Vocabulary Selection & Organization

Vocabulary selection: This refers to choosing the words or symbols that are present on a communication board or device, and “when selecting vocabulary, two kinds of words are needed” (Fallon, Light, Paige, 2001, Vocabulary Selection Techniques section, para. 2):

– core vocabulary: “Words commonly used given a situation” (Fallon, Light, Paige, 2001, Vocabulary Selection Techniques section, para. 2). Core vocabulary consists of common and frequently used words.

 – fringe vocabulary: “Words specific to an individual/activity” (Fallon, Light, Paige, 2001, Vocabulary Selection Techniques section, para. 2). Fringe vocabulary is made up of less frequently used words.

There are various techniques that can be used to select vocabulary and “it is essential to use multiple vocabulary selection techniques to ensure that both core and fringe vocabulary are included” (Fallon, Light, Paige, 2001, Vocabulary Selection Techniques, para. 2). As cited in Morrow, Mirenda, Beukelman, and Yorkston (1993), vocabulary selection techniques may include:

  • Making an inventory of the “environments and activities in which the child needs to communicate” (Fallon, Light, Paige, 2001, Vocabulary Selection Techniques section, para. 1).
  • “Using communication diaries to track and record the AAC user’s attempted interactions” (Fallon, Light, Paige, 2001, Vocabulary Selection Techniques section, para. 1).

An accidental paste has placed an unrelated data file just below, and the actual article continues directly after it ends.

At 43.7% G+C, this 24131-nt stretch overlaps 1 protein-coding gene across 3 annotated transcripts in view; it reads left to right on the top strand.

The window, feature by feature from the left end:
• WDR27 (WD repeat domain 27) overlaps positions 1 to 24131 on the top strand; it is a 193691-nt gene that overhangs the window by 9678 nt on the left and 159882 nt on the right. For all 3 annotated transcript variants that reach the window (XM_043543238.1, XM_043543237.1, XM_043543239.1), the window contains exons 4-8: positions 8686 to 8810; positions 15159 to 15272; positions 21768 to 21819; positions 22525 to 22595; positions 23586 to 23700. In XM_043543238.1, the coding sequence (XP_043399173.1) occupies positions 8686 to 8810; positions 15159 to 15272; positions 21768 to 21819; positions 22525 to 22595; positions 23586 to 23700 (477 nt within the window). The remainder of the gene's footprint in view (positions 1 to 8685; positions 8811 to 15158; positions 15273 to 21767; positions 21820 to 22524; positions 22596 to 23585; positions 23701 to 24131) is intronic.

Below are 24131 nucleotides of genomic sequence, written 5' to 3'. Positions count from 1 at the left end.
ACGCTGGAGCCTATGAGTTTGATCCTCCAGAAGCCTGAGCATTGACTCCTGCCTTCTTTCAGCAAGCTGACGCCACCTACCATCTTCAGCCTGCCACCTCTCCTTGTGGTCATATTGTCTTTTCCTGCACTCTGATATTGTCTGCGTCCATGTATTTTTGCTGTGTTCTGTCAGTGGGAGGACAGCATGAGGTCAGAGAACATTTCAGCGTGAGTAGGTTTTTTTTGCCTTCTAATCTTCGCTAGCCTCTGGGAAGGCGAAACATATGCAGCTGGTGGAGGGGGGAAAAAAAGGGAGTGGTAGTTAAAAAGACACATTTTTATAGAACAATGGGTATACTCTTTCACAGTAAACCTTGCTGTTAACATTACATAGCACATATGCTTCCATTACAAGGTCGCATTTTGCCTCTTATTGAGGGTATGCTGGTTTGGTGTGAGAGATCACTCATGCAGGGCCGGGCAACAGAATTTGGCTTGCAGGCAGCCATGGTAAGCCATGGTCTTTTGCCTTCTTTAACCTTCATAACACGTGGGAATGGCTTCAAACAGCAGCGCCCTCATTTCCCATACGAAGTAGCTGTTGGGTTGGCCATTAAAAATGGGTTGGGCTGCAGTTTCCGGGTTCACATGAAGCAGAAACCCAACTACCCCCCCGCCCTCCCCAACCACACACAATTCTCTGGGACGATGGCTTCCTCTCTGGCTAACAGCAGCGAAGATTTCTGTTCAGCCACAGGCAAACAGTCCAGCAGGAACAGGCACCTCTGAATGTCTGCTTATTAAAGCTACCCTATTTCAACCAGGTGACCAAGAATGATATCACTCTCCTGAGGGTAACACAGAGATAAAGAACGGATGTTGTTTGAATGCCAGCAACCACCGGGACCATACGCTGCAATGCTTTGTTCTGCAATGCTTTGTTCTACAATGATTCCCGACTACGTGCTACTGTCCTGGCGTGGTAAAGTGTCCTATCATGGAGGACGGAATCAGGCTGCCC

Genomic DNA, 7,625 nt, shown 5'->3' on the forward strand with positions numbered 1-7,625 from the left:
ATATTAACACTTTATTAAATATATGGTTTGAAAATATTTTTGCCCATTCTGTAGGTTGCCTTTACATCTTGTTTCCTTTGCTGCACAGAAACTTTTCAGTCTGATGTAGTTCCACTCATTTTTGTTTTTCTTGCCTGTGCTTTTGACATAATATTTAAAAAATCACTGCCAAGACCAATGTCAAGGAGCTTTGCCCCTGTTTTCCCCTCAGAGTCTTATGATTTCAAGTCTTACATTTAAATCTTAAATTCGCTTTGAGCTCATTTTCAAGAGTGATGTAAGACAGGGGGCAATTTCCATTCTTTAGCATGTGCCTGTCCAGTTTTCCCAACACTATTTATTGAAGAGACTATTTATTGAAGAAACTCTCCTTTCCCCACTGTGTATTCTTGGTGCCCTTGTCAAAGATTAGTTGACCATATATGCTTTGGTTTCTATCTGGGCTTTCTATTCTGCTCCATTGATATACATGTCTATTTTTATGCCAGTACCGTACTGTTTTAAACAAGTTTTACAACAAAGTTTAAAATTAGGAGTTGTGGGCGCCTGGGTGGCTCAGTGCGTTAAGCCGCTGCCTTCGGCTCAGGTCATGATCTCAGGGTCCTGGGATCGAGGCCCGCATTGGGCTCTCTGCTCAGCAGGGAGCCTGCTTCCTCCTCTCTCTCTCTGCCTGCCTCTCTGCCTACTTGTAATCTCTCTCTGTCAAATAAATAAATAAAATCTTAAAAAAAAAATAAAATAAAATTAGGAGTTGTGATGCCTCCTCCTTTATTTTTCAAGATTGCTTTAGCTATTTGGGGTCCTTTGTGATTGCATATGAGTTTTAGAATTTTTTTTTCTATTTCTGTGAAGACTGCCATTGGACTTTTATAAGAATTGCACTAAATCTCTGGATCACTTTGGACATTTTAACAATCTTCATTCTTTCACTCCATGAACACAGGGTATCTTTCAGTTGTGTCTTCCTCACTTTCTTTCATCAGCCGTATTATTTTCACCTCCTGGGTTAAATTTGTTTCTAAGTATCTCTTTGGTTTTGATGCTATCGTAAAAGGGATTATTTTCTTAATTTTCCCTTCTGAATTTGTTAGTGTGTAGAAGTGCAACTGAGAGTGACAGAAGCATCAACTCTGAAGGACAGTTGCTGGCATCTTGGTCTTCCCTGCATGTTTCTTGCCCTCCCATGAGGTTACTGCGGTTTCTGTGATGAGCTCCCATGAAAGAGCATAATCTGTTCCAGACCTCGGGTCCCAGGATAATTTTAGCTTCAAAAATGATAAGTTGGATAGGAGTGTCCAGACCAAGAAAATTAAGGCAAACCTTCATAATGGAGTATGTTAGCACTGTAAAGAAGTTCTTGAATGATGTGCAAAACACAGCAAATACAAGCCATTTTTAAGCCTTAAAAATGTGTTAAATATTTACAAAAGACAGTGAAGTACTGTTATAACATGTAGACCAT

• “Reviewing standard word lists to create a core vocabulary list (i.e., words commonly used given a situation)” (Fallon, Light, Paige, 2001, Vocabulary Selection Techniques section, para. 1).
  • “[Compiling] a list of words and phrases thought to be potentially useful to the [person using AAC]” (Fallon, Light, Paige, 2001, Vocabulary Selection Techniques section, para. 1).
  • “Using categorical frameworks to identify words from different categories such as people, places, and feelings” (Fallon, Light, Paige, 2001, Vocabulary Selection Techniques section, para. 1).

Vocabulary organization: This refers to the layout, or how symbols are organized on a communication board or device. Vocabulary can be organized in several different ways:

– activity: Activity based vocabulary organization groups symbols based on specific tasks or situations that are completed throughout the day such as “an ‘eating’ page with food names on it and phrases such as ‘all done’ or ‘more'” (Hurd, 2008). Organizing vocabulary in this way provides contextual cues for individuals who use AAC and helps them to learn how to classify things in their environment.

anne activity

– parts of speech: This categorization method encourages language and literacy development because the symbols are organized by parts of speech such as nouns, pronouns, adjectives, verbs, adverbs etc.. A “language based approach to organizing words allows [a person] more flexibility to communicate…individual thoughts” (Hurd, 2008).

greg pronouns

– category: Organizing vocabulary by category requires the person using AAC to have knowledge of classification systems and when used alone can limit the scope of what an individual can say and makes using correct grammar structures difficult. However, category based organization can be useful when used in conjunction with other organization methods. For example a “language based” communication system will most likely have multiple “noun” pages, and each of these can be grouped by category: food, animals, clothing items etc.

anne category

– alphabet: This type of organization allows for the greatest scope of communication possibilities because the person using AAC can create novel messages and convey complex and abstract thoughts and ideas. However, individuals who use this type of organization system must be literate.

jean alphabet

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